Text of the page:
Processed foods – convenient but how healthy?

Natural and Processed foods
         – what’s the difference and why should we know?

“Where possible we should be trying to eat whole foods that are close to how they’re found in nature and dial back on highly processed foods.”

Good solid advice for us all from the Heart Foundation’s chief adviser on Food and Nutrition, Dave Munro.

Dial back sounds a lot better than dumping

As Dave points out, many of the foods on our supermarket shelves have been processed in some way or another, and this is not necessarily a bad thing.  

Basics like bread, milk, and cheese can all have some level of processing but are staple foods. A processed food like a pasta sauce can actually be a great vehicle for a healthy dish loaded with vegetables.

“The issue comes with the foods that have a very high level of processing” Dave says. ‘These are so refined that they don’t fill us up, contain a lot of additives (that we would never eat by themselves) and have high levels of added sugar and salt.”

“These foods are often described as ultra processed foods and are low cost, highly marketed products, very accessible products in our supermarkets.


Really, really accessible. A 2019 report from the University of Auckland found that in many common product categories, more than 85% of products were ultra-processed, including snack foods, bread products, meat alternatives, and sauces and dressings. Across in Australia researchers found 80% or more of the product range of 12 of the top 20 food manufacturers in Australia was ultra-processed.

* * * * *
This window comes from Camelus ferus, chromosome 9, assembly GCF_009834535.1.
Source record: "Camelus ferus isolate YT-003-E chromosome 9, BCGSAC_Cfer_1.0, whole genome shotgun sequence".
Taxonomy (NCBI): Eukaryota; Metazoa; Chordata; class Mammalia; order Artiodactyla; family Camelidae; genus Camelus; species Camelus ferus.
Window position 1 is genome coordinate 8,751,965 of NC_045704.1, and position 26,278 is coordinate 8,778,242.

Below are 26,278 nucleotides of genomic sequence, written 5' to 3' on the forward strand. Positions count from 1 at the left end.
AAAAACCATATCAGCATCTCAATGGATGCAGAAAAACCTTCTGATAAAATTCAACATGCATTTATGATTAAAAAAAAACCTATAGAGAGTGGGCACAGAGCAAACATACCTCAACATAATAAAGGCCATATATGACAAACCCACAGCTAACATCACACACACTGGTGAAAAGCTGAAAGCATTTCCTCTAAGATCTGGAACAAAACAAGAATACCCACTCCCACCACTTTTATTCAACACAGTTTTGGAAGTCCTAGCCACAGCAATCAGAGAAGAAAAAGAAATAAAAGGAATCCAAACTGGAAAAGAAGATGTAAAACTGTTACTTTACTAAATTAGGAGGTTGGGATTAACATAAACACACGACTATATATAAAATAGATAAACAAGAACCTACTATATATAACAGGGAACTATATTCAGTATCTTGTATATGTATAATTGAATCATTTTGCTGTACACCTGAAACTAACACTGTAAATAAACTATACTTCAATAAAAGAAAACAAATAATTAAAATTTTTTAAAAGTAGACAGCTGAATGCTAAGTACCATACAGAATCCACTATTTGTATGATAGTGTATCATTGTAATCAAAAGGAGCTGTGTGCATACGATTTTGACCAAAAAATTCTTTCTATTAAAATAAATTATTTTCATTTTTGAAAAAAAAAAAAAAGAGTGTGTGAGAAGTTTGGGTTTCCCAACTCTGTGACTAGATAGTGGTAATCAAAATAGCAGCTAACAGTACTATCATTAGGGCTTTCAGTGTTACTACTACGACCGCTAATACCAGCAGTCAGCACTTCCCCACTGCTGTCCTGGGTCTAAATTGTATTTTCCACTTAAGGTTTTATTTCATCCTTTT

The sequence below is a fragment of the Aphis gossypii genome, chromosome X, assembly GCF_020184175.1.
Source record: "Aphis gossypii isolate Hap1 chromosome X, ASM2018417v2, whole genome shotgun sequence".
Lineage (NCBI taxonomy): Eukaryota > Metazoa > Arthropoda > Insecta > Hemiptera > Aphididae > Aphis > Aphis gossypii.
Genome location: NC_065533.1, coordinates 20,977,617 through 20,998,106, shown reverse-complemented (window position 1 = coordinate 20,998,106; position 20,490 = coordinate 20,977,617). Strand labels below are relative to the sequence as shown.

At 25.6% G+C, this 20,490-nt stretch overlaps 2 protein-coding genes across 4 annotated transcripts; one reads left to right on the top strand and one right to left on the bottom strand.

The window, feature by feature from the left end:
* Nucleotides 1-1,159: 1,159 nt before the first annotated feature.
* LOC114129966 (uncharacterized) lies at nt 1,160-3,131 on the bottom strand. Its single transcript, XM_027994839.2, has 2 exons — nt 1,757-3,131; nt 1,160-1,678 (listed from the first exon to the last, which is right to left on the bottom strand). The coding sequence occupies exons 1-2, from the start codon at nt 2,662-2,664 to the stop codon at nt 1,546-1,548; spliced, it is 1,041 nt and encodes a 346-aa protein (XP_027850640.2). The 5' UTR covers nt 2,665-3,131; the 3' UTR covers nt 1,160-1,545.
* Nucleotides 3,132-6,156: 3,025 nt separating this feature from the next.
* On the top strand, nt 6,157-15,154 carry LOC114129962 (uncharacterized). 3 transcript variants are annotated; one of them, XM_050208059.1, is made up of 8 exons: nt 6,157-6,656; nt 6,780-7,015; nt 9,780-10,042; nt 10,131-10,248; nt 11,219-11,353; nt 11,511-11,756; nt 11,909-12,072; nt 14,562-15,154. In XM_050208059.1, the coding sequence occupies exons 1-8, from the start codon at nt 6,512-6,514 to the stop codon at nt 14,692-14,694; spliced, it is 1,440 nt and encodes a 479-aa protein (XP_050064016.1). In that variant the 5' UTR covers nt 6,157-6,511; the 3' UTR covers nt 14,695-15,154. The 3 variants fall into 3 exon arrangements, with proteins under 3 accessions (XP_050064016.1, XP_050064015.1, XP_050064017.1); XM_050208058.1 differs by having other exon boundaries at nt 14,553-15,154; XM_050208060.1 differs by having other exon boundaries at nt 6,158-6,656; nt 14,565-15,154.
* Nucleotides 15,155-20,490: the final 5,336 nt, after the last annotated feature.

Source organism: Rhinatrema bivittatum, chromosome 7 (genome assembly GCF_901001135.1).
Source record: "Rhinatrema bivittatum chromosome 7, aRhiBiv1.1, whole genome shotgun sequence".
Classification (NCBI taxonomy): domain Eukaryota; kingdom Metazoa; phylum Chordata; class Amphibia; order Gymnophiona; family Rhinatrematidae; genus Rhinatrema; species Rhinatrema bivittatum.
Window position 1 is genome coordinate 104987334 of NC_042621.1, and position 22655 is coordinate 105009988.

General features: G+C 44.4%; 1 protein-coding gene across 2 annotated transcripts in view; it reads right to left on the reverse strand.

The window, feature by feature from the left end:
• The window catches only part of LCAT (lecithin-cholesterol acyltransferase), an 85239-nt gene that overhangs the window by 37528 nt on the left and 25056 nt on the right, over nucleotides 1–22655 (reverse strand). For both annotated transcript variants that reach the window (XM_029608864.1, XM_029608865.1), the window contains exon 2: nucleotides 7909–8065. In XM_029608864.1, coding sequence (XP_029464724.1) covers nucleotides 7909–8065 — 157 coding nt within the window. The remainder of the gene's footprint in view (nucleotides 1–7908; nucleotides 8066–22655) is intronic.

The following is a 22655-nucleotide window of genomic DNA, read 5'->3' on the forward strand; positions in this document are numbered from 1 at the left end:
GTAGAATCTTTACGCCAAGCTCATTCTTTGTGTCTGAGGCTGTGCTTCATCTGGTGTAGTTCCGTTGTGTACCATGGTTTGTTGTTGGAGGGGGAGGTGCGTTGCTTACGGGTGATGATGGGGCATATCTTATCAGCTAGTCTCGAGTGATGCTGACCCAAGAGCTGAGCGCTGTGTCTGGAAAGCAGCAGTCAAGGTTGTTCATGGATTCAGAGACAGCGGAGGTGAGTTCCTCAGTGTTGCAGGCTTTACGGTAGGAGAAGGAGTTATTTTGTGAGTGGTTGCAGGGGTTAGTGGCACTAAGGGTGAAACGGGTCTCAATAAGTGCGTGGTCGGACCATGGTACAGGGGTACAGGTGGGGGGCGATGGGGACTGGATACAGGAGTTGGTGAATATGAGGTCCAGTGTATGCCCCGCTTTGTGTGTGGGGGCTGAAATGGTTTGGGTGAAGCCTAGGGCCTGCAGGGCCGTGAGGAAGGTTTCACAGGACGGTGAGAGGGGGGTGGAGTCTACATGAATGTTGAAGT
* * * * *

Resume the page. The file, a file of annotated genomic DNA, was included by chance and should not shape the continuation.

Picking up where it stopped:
Listen to how deep into our shopping trollies ultra processed food are in NZ

Ultra processed foods are often high in energy and less healthy nutrients such as sodium and sugar, but are low in beneficial nutrients like fibre and protein. They contain little or no whole foods and often have additives such as sweeteners, colours and flavours.

They are easy to overeat. Which can be bad.

There’s little doubt left that high intake leads to increased health risks, such as being overweight and having obesity, type 2 diabetes, heart disease, high blood pressure and depression.

There are also emerging concerns that ultra processed foods UPFs can be addictive, largely because of the amount of added sugar in many of these products.